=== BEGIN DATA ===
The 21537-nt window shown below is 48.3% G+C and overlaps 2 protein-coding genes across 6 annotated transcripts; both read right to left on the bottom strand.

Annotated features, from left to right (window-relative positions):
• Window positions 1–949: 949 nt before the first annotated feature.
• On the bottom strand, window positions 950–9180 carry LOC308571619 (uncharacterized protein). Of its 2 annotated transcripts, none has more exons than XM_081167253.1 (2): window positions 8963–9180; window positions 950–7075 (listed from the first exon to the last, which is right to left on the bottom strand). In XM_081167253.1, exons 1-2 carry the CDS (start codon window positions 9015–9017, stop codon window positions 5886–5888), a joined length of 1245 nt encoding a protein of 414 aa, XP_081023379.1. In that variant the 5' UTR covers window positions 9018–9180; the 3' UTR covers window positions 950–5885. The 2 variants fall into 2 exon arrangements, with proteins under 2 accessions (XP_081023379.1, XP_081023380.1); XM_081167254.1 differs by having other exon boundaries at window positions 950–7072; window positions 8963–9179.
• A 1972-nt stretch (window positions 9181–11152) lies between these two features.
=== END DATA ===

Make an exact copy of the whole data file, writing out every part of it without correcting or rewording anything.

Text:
The 21537-nt window shown below is 48.3% G+C and overlaps 2 protein-coding genes across 6 annotated transcripts; both read right to left on the bottom strand.

Annotated features, from left to right (window-relative positions):
• Window positions 1–949: 949 nt before the first annotated feature.
• On the bottom strand, window positions 950–9180 carry LOC308571619 (uncharacterized protein). Of its 2 annotated transcripts, none has more exons than XM_081167253.1 (2): window positions 8963–9180; window positions 950–7075 (listed from the first exon to the last, which is right to left on the bottom strand). In XM_081167253.1, exons 1-2 carry the CDS (start codon window positions 9015–9017, stop codon window positions 5886–5888), a joined length of 1245 nt encoding a protein of 414 aa, XP_081023379.1. In that variant the 5' UTR covers window positions 9018–9180; the 3' UTR covers window positions 950–5885. The 2 variants fall into 2 exon arrangements, with proteins under 2 accessions (XP_081023379.1, XP_081023380.1); XM_081167254.1 differs by having other exon boundaries at window positions 950–7072; window positions 8963–9179.
• A 1972-nt stretch (window positions 9181–11152) lies between these two features.